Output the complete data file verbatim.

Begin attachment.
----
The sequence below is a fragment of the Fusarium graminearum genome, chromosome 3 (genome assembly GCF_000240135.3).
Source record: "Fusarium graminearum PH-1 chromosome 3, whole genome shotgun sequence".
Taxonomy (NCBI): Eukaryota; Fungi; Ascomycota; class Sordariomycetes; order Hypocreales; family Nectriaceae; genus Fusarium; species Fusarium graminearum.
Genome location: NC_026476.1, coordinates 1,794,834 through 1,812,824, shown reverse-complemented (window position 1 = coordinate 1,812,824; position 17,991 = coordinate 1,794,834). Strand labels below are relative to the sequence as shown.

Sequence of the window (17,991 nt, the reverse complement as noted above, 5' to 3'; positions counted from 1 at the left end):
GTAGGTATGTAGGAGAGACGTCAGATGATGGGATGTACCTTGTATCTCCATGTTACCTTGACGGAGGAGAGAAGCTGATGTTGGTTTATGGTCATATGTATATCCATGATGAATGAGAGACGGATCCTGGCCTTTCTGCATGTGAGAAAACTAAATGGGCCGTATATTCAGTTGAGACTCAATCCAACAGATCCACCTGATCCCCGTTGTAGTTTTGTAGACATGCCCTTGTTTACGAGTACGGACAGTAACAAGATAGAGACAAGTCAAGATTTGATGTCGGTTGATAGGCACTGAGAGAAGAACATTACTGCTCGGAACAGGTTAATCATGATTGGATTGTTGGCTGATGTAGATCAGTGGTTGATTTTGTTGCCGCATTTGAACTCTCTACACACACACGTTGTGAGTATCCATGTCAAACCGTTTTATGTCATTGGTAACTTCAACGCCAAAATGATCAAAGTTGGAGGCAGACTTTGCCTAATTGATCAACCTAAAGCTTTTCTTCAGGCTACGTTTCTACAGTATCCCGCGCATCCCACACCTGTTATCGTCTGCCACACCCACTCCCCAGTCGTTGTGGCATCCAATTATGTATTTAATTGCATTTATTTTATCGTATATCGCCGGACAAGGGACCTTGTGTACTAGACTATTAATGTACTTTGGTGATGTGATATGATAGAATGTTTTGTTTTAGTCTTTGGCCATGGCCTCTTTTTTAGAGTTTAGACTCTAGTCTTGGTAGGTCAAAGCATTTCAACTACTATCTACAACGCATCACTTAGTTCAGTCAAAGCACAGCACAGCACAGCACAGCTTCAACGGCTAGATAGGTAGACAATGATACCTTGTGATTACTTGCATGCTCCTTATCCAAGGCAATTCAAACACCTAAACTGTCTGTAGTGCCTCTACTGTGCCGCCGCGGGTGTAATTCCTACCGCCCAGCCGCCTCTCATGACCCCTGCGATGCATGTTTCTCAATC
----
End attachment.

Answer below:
The sequence below is a fragment of the Fusarium graminearum genome, chromosome 3 (genome assembly GCF_000240135.3).
Source record: "Fusarium graminearum PH-1 chromosome 3, whole genome shotgun sequence".
Taxonomy (NCBI): Eukaryota; Fungi; Ascomycota; class Sordariomycetes; order Hypocreales; family Nectriaceae; genus Fusarium; species Fusarium graminearum.
Genome location: NC_026476.1, coordinates 1,794,834 through 1,812,824, shown reverse-complemented (window position 1 = coordinate 1,812,824; position 17,991 = coordinate 1,794,834). Strand labels below are relative to the sequence as shown.

Sequence of the window (17,991 nt, the reverse complement as noted above, 5' to 3'; positions counted from 1 at the left end):
GTAGGTATGTAGGAGAGACGTCAGATGATGGGATGTACCTTGTATCTCCATGTTACCTTGACGGAGGAGAGAAGCTGATGTTGGTTTATGGTCATATGTATATCCATGATGAATGAGAGACGGATCCTGGCCTTTCTGCATGTGAGAAAACTAAATGGGCCGTATATTCAGTTGAGACTCAATCCAACAGATCCACCTGATCCCCGTTGTAGTTTTGTAGACATGCCCTTGTTTACGAGTACGGACAGTAACAAGATAGAGACAAGTCAAGATTTGATGTCGGTTGATAGGCACTGAGAGAAGAACATTACTGCTCGGAACAGGTTAATCATGATTGGATTGTTGGCTGATGTAGATCAGTGGTTGATTTTGTTGCCGCATTTGAACTCTCTACACACACACGTTGTGAGTATCCATGTCAAACCGTTTTATGTCATTGGTAACTTCAACGCCAAAATGATCAAAGTTGGAGGCAGACTTTGCCTAATTGATCAACCTAAAGCTTTTCTTCAGGCTACGTTTCTACAGTATCCCGCGCATCCCACACCTGTTATCGTCTGCCACACCCACTCCCCAGTCGTTGTGGCATCCAATTATGTATTTAATTGCATTTATTTTATCGTATATCGCCGGACAAGGGACCTTGTGTACTAGACTATTAATGTACTTTGGTGATGTGATATGATAGAATGTTTTGTTTTAGTCTTTGGCCATGGCCTCTTTTTTAGAGTTTAGACTCTAGTCTTGGTAGGTCAAAGCATTTCAACTACTATCTACAACGCATCACTTAGTTCAGTCAAAGCACAGCACAGCACAGCACAGCTTCAACGGCTAGATAGGTAGACAATGATACCTTGTGATTACTTGCATGCTCCTTATCCAAGGCAATTCAAACACCTAAACTGTCTGTAGTGCCTCTACTGTGCCGCCGCGGGTGTAATTCCTACCGCCCAGCCGCCTCTCATGACCCCTGCGATGCATGTTTCTCAATC